Dr. Weeks’ Comment: Leaky gut causes auto-immunity so eat anti-inflammatory foods to heal the gut.
Front Immunol. 2017; 8: 598 May 23 2017 .
READ ENTIRE ARTICLE HERE https://www.ncbi.nlm.nih.gov/pmc/articles/PMC5440529/
Leaky Gut As a Danger Signal for Autoimmune Diseases
Qinghui Mu,1Jay Kirby,1Christopher M. Reilly,2 and Xin M. Luo1,*
For digestion and absorption purposes, mammals have developed a very complicated and highly specialized gastrointestinal system maintained by the mucosal barrier (1). However, apart from absorbable nutrients, the intestinal mucosa also faces tremendous exterior antigens, including food antigens, commensal bacteria, pathogens, and toxins. Thus, a specialized barrier function is required to block the entry of diverse exterior antigens while absorbing nutrients. Impressively, in the intestine, the front line of this barrier is maintained by only a single layer of specialized epithelial cells that are linked together by tight junction (TJ) proteins. Many other factors aid in support of this barrier including mucins, antimicrobial molecules, immunoglobulins, and cytokines. If any abnormalities occur among these factors, the intestinal permeability may increase, which is termed a “leaky gut.” A leaky gut allows the entry of exterior antigens from the gut lumen into the host, which may promote both local and systemic immune responses. Multiple diseases may arise or be exacerbated due to a leaky gut, including autoimmune diseases such as inflammatory bowel disease, celiac disease, autoimmune hepatitis, type 1 diabetes (T1D), multiple sclerosis, and systemic lupus erythematosus (SLE) (2–6). Numerous factors can affect gut permeability, such as various diet-derived compounds, alcohol consumption, and gut microbiota dysbiosis. While this review is focused on chronic inflammation and gut barrier functions in mammals, it is worth noting that leaky gut is a phenomenon that is widespread in both mammalian and non-mammalian animals (7). Thus, studies in systems outside of mammals, such as zebrafish (7, 8), can be also helpful in our understanding of the relationship between inflammation and the intestinal barrier.
The gut microbiota has drawn intense attention in the past decade (9). Although scientists have studied gut microbiota for many years, recent advancements in molecular biology including next-generation sequencing technology has enabled researchers to gain new insight in this research field. While we are still far away from clearly understanding the exact roles and effecting modes of gut microbiota, growing evidence suggests that gut microbiota is important in modulating gut permeability and intestinal barrier functions. In this review, we summarize recent advances in the understanding of the leaky gut, bacterial translocation, and gut microbiota dysbiosis, with a particular focus on their association with extraintestinal autoimmune diseases, such as T1D and SLE….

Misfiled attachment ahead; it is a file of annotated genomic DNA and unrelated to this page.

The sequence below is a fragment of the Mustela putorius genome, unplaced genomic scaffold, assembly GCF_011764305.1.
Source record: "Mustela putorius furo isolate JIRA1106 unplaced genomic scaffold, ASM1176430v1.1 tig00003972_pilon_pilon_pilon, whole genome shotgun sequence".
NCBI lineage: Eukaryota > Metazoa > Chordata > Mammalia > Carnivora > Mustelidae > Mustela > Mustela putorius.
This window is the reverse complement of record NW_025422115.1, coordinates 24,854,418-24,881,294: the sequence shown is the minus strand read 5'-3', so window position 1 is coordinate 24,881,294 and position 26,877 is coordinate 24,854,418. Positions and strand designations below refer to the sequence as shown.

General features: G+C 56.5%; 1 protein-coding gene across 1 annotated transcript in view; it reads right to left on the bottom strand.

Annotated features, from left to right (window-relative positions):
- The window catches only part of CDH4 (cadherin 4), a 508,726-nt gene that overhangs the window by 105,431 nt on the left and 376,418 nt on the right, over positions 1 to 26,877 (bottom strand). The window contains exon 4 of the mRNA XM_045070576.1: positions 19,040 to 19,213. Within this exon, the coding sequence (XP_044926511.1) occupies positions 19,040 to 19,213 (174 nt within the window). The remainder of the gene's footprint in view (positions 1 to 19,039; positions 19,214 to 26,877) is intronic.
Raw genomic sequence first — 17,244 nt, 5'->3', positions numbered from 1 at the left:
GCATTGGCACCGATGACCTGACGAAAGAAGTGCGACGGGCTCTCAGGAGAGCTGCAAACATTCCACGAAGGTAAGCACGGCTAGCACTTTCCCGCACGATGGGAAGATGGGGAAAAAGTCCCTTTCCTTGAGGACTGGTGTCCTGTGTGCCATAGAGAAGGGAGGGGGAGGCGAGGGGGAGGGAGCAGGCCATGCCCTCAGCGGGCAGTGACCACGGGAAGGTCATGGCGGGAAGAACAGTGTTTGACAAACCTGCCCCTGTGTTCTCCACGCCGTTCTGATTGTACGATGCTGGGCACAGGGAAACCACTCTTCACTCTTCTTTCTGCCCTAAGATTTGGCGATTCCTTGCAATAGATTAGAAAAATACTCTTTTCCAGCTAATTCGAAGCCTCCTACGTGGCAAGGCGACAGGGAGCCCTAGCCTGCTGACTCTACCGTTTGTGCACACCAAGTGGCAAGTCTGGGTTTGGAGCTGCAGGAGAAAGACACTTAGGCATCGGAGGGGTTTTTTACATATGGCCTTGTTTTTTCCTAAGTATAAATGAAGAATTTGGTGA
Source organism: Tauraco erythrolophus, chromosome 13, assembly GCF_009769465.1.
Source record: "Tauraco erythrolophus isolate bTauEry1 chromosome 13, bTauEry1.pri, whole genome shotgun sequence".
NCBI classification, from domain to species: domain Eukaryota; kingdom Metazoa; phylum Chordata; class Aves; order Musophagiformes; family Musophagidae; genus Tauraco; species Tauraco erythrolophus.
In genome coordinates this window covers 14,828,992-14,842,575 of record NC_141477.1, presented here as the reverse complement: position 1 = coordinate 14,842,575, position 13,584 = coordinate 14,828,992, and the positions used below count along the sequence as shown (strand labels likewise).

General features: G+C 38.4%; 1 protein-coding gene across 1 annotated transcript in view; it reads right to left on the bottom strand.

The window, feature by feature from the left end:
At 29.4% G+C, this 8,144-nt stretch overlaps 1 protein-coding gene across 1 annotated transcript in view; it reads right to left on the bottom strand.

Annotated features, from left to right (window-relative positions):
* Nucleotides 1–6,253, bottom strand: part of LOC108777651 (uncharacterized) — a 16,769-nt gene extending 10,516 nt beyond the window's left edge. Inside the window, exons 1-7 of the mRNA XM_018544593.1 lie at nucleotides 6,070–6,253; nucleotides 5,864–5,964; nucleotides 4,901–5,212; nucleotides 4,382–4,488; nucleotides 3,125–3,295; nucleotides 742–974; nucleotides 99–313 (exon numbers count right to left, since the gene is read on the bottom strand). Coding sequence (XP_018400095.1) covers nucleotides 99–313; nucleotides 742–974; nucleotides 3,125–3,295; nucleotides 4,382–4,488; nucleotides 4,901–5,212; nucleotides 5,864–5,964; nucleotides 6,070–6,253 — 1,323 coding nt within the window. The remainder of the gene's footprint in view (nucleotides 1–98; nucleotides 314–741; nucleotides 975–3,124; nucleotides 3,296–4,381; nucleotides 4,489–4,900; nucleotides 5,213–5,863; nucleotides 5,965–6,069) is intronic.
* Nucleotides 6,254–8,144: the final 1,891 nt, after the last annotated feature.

…Reversing the Leaky Gut as a Potential Therapy
Considering the contributions of leaky gut and bacterial translocation to inflammation and multiple diseases, reversing gut leakiness appears to be an attractive therapeutic strategy. Prebiotics and probiotics, for example, can be used to reduce intestinal permeability (139). Diverse probiotic species have been uncovered that possess the properties to protect the intestinal barrier through targeting different components of the mucosal barrier system. The human commensal Bacteroides fragilis may serve as such a probiotic (140). In a mouse model, autism spectrum disorder (ASD) has been shown to be accompanied by intestinal barrier dysfunction, gut microbiota dysbiosis, and leakiness of 4-ethylphenylsulfate (4EPS), which originates from the commensal bacteria. When 4EPS was given to wild-type mice, it directly caused behavioral abnormalities similar to ASD mice. Treatment with B. fragilis reduced the translocation of disease-causative 4EPS, and significantly ameliorated the behavior defects. The therapeutic benefit of B. fragilis is believed to be due to its ability to alter microbial composition and enhance intestinal barrier function (140). B. fragilis is also known for its capability to induce the development of Foxp3+ regulatory T cells, a process regulated by another product of B. fragilis, polysaccharide A (PSA) (141, 142). B. fragilis and PSA are beneficial against inflammatory diseases, such as colitis and experimental autoimmune encephalomyelitis (141, 143). The application of B. fragilis to prevent the leaky gut and reverse autoimmunity warrants further investigation. In a practical point of view, probiotic candidates with different targets on reversing the leaky gut may synergistically act to attenuate disease as thus may serve as a probiotic cocktail. As probiotics are generally considered safe, it is anticipated that they will become cost-effective treatment options for people with autoimmune diseases in the foreseeable future. This is a very young but exciting field in which much still remains to be learned.